The criticism was simple: for a movie that was claiming to go all-in with an Asian cast, with a critical role, they decided to pull back and fold. To many, Golding was not Asian enough. And it’s fair: Golding was biracial, there was no hiding that. Many felt that casting Golding was simply to make the movie more digestible for an audience that was used to white actors on the screen.
Japanese-English-Argentine actress, Sonoya Mizuno who earned the role as Araminta Lee, would also face the heat for not being full Asian, meanwhile, Korean-born actress, Jamie Chung, who was declined a role in the movie for not being ethnically Chinese made everyone wonder where the line was being drawn.
As hurt as Golding was about all the comments concerning his legitimacy as an Asian, he acknowledge the validity of the criticisms and encourage more conversations around the topic. Whether you agree with the casting or not… whether you think Henry Golding is Asian enough to play the role of Nick Young or not, all Asian actors can agree that it was one small step for Asians; and one giant step for Asian-American cinema. Because of Crazy Rich Asians, many Asian actors are working that wouldn’t have been otherwise.
Much like casting, one of the most pivotal decisions Chu and the studio had to make was regarding the distribution rights. In late 2016, Netflix began aggressively bidding for the worldwide rights to the project, including the sequels. They offered full “creative freedom,” and an upfront seven-figure-minimum payout for all the stakeholders. Such an offer was hard to ignore — because everyone involved would be instant millionaires. But a Netflix exclusive release, would ultimately diminish the impact of the all-Asian movie.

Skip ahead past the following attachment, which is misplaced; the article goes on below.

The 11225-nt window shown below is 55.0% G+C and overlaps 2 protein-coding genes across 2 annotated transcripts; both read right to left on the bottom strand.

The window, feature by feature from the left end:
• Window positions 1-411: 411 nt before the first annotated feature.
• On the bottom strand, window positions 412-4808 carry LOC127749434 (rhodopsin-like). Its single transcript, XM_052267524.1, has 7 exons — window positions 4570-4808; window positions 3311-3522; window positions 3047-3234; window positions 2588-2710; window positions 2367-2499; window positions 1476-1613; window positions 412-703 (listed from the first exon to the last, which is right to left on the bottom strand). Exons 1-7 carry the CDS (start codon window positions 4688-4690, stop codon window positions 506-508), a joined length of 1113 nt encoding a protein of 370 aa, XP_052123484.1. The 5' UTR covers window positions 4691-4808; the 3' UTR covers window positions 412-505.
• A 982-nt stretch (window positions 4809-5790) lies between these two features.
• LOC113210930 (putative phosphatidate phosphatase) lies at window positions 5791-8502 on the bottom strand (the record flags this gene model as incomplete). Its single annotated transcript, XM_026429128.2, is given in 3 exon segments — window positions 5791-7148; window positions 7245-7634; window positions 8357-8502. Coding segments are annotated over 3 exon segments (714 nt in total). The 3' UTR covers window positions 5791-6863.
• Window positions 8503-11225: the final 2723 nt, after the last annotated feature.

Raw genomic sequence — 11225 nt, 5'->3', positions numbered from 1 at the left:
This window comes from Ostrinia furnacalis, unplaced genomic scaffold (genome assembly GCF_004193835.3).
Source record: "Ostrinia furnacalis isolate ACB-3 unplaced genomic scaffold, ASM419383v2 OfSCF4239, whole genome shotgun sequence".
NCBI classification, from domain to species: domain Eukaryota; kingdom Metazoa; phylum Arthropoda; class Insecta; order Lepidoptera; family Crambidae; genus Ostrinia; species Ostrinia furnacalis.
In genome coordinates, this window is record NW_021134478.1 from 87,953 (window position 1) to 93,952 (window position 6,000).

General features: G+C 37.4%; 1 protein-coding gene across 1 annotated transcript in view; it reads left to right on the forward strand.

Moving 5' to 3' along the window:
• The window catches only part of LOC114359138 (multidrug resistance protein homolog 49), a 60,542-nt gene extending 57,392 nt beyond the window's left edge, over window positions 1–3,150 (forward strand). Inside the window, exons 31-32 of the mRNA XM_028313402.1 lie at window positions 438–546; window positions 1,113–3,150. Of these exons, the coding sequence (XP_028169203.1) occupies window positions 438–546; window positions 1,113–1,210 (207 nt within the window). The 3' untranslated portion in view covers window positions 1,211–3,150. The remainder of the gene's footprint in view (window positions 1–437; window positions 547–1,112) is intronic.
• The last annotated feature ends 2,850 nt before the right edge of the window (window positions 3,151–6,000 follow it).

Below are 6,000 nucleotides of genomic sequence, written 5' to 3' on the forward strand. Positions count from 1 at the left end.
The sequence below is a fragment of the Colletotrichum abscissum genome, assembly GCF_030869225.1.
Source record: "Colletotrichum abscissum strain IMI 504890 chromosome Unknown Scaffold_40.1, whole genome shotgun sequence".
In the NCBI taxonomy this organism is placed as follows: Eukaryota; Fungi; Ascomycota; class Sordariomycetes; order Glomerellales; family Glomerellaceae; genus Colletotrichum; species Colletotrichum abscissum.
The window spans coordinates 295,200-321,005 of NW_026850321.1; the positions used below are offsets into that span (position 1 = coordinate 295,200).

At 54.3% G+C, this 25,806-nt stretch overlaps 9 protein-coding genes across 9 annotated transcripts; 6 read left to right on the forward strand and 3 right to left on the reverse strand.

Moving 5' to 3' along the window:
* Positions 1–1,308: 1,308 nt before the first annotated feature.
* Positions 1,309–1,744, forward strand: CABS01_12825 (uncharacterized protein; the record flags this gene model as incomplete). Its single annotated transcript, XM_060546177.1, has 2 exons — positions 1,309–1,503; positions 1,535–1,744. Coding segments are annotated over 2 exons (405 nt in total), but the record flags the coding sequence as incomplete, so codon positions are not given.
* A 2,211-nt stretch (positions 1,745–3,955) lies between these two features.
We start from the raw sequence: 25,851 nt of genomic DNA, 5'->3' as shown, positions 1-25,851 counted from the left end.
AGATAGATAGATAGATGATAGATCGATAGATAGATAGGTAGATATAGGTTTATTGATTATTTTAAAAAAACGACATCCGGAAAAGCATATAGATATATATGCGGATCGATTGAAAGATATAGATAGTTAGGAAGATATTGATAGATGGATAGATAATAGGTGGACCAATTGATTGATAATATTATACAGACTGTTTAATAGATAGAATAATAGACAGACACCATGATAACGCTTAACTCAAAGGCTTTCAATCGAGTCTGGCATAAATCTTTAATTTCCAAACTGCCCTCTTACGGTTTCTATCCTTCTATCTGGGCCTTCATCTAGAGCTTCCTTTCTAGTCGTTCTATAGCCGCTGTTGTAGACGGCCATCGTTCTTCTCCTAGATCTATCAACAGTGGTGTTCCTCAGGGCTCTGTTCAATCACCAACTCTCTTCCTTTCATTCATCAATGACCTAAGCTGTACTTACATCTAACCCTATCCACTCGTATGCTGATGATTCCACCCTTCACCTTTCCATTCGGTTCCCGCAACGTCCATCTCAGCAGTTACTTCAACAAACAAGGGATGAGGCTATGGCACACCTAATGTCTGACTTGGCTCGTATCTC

Sure some Netflix movies do get theatrical releases, but since it’s streaming at the same time, few theatres would put it up on screen. In the end, in order to make any cultural impact, Crazy Rich Asians went with Warner Bros. to bring the movie to the theaters.
On August 15, 2018, Crazy Rich Asians was released and grossed $174.5 million in the US and Canada, and $64 million internationally. This ended up being an incredibly profitable gamble for the studios. However, the reception from the Chinese audience was lackluster, much to the disappointment of Warner Bros. The Chinese didn’t find novelty in seeing Asians on screen, they watch Chinese dominated entertainment all the time. Additionally, the plot surrounding those with excess was off-putting to many movie-goers in China.
Then there were the critics, who were not all on the same page. While many celebrated the film for making history, for being visually appealing with its glitz and glamour, and for stand-out performances from Michelle Yeoh, Ken Jeong; and rapper-turned-actress, Awkwafina — others had problems with the movie.